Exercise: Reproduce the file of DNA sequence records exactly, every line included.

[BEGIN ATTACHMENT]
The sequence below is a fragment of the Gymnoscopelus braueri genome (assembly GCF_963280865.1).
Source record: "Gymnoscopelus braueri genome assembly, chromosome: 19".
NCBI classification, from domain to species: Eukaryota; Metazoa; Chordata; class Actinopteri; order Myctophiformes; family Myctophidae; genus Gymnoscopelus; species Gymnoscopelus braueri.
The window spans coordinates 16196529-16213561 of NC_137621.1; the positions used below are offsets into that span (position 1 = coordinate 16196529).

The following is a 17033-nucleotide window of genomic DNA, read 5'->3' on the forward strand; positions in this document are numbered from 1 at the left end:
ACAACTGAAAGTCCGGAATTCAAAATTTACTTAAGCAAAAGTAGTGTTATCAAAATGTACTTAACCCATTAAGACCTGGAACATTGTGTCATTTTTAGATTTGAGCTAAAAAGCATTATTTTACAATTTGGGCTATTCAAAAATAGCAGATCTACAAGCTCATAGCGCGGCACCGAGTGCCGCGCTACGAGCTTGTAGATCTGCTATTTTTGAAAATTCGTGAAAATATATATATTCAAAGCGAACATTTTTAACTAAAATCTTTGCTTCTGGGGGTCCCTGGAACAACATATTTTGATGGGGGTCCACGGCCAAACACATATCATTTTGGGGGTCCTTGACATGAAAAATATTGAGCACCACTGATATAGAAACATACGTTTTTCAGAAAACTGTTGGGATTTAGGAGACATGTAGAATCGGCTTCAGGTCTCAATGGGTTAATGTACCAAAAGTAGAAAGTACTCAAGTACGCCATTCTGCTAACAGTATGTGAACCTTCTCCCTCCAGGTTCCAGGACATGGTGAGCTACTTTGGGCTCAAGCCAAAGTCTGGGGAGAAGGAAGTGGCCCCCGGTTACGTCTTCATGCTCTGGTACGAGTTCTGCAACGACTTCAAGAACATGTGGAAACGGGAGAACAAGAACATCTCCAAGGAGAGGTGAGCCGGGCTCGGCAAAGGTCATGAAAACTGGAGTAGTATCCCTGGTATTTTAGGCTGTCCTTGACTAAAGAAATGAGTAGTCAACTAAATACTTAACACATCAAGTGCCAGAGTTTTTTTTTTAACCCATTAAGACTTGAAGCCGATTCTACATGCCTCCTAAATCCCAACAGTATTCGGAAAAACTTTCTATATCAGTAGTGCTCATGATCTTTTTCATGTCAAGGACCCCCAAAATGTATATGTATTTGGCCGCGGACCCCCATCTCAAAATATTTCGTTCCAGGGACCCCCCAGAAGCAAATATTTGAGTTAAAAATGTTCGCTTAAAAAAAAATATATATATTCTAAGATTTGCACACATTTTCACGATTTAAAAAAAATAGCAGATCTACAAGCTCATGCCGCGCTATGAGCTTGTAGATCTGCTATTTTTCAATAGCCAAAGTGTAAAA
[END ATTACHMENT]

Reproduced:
The sequence below is a fragment of the Gymnoscopelus braueri genome (assembly GCF_963280865.1).
Source record: "Gymnoscopelus braueri genome assembly, chromosome: 19".
NCBI classification, from domain to species: Eukaryota; Metazoa; Chordata; class Actinopteri; order Myctophiformes; family Myctophidae; genus Gymnoscopelus; species Gymnoscopelus braueri.
The window spans coordinates 16196529-16213561 of NC_137621.1; the positions used below are offsets into that span (position 1 = coordinate 16196529).

The following is a 17033-nucleotide window of genomic DNA, read 5'->3' on the forward strand; positions in this document are numbered from 1 at the left end:
ACAACTGAAAGTCCGGAATTCAAAATTTACTTAAGCAAAAGTAGTGTTATCAAAATGTACTTAACCCATTAAGACCTGGAACATTGTGTCATTTTTAGATTTGAGCTAAAAAGCATTATTTTACAATTTGGGCTATTCAAAAATAGCAGATCTACAAGCTCATAGCGCGGCACCGAGTGCCGCGCTACGAGCTTGTAGATCTGCTATTTTTGAAAATTCGTGAAAATATATATATTCAAAGCGAACATTTTTAACTAAAATCTTTGCTTCTGGGGGTCCCTGGAACAACATATTTTGATGGGGGTCCACGGCCAAACACATATCATTTTGGGGGTCCTTGACATGAAAAATATTGAGCACCACTGATATAGAAACATACGTTTTTCAGAAAACTGTTGGGATTTAGGAGACATGTAGAATCGGCTTCAGGTCTCAATGGGTTAATGTACCAAAAGTAGAAAGTACTCAAGTACGCCATTCTGCTAACAGTATGTGAACCTTCTCCCTCCAGGTTCCAGGACATGGTGAGCTACTTTGGGCTCAAGCCAAAGTCTGGGGAGAAGGAAGTGGCCCCCGGTTACGTCTTCATGCTCTGGTACGAGTTCTGCAACGACTTCAAGAACATGTGGAAACGGGAGAACAAGAACATCTCCAAGGAGAGGTGAGCCGGGCTCGGCAAAGGTCATGAAAACTGGAGTAGTATCCCTGGTATTTTAGGCTGTCCTTGACTAAAGAAATGAGTAGTCAACTAAATACTTAACACATCAAGTGCCAGAGTTTTTTTTTTAACCCATTAAGACTTGAAGCCGATTCTACATGCCTCCTAAATCCCAACAGTATTCGGAAAAACTTTCTATATCAGTAGTGCTCATGATCTTTTTCATGTCAAGGACCCCCAAAATGTATATGTATTTGGCCGCGGACCCCCATCTCAAAATATTTCGTTCCAGGGACCCCCCAGAAGCAAATATTTGAGTTAAAAATGTTCGCTTAAAAAAAAATATATATATTCTAAGATTTGCACACATTTTCACGATTTAAAAAAAATAGCAGATCTACAAGCTCATGCCGCGCTATGAGCTTGTAGATCTGCTATTTTTCAATAGCCAAAGTGTAAAA